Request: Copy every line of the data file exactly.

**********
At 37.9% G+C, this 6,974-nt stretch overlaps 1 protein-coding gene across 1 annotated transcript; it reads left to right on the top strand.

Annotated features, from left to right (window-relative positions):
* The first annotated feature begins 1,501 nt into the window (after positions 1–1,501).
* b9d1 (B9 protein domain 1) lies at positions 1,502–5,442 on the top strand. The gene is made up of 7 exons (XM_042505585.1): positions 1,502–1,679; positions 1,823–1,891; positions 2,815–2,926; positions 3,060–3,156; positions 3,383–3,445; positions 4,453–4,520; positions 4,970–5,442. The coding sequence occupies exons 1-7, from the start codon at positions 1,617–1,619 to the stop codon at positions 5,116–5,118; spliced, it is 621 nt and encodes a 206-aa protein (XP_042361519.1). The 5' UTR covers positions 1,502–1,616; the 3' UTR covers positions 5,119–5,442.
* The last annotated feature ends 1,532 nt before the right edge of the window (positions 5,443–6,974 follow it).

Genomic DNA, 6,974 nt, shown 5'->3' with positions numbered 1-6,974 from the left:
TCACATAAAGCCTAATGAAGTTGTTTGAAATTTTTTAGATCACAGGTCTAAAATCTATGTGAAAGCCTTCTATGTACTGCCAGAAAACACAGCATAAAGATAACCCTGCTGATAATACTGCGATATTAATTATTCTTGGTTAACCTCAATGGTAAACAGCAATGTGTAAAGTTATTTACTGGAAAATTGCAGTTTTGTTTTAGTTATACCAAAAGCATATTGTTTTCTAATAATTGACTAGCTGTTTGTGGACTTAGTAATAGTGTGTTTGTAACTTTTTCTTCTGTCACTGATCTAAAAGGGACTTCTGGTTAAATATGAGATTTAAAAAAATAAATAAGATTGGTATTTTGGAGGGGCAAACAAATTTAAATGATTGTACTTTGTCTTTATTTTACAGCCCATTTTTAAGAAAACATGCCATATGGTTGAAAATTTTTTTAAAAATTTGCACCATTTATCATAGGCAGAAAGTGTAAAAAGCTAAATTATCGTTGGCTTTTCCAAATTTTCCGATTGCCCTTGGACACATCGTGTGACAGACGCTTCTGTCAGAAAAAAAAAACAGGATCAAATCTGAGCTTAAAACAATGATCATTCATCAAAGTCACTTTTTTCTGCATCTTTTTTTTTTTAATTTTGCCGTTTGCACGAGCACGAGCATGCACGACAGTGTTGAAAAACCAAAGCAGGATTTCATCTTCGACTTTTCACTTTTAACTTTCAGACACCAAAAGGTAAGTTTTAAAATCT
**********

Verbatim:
At 37.9% G+C, this 6,974-nt stretch overlaps 1 protein-coding gene across 1 annotated transcript; it reads left to right on the top strand.

Annotated features, from left to right (window-relative positions):
* The first annotated feature begins 1,501 nt into the window (after positions 1–1,501).
* b9d1 (B9 protein domain 1) lies at positions 1,502–5,442 on the top strand. The gene is made up of 7 exons (XM_042505585.1): positions 1,502–1,679; positions 1,823–1,891; positions 2,815–2,926; positions 3,060–3,156; positions 3,383–3,445; positions 4,453–4,520; positions 4,970–5,442. The coding sequence occupies exons 1-7, from the start codon at positions 1,617–1,619 to the stop codon at positions 5,116–5,118; spliced, it is 621 nt and encodes a 206-aa protein (XP_042361519.1). The 5' UTR covers positions 1,502–1,616; the 3' UTR covers positions 5,119–5,442.
* The last annotated feature ends 1,532 nt before the right edge of the window (positions 5,443–6,974 follow it).

Genomic DNA, 6,974 nt, shown 5'->3' with positions numbered 1-6,974 from the left:
TCACATAAAGCCTAATGAAGTTGTTTGAAATTTTTTAGATCACAGGTCTAAAATCTATGTGAAAGCCTTCTATGTACTGCCAGAAAACACAGCATAAAGATAACCCTGCTGATAATACTGCGATATTAATTATTCTTGGTTAACCTCAATGGTAAACAGCAATGTGTAAAGTTATTTACTGGAAAATTGCAGTTTTGTTTTAGTTATACCAAAAGCATATTGTTTTCTAATAATTGACTAGCTGTTTGTGGACTTAGTAATAGTGTGTTTGTAACTTTTTCTTCTGTCACTGATCTAAAAGGGACTTCTGGTTAAATATGAGATTTAAAAAAATAAATAAGATTGGTATTTTGGAGGGGCAAACAAATTTAAATGATTGTACTTTGTCTTTATTTTACAGCCCATTTTTAAGAAAACATGCCATATGGTTGAAAATTTTTTTAAAAATTTGCACCATTTATCATAGGCAGAAAGTGTAAAAAGCTAAATTATCGTTGGCTTTTCCAAATTTTCCGATTGCCCTTGGACACATCGTGTGACAGACGCTTCTGTCAGAAAAAAAAAACAGGATCAAATCTGAGCTTAAAACAATGATCATTCATCAAAGTCACTTTTTTCTGCATCTTTTTTTTTTTAATTTTGCCGTTTGCACGAGCACGAGCATGCACGACAGTGTTGAAAAACCAAAGCAGGATTTCATCTTCGACTTTTCACTTTTAACTTTCAGACACCAAAAGGTAAGTTTTAAAATCT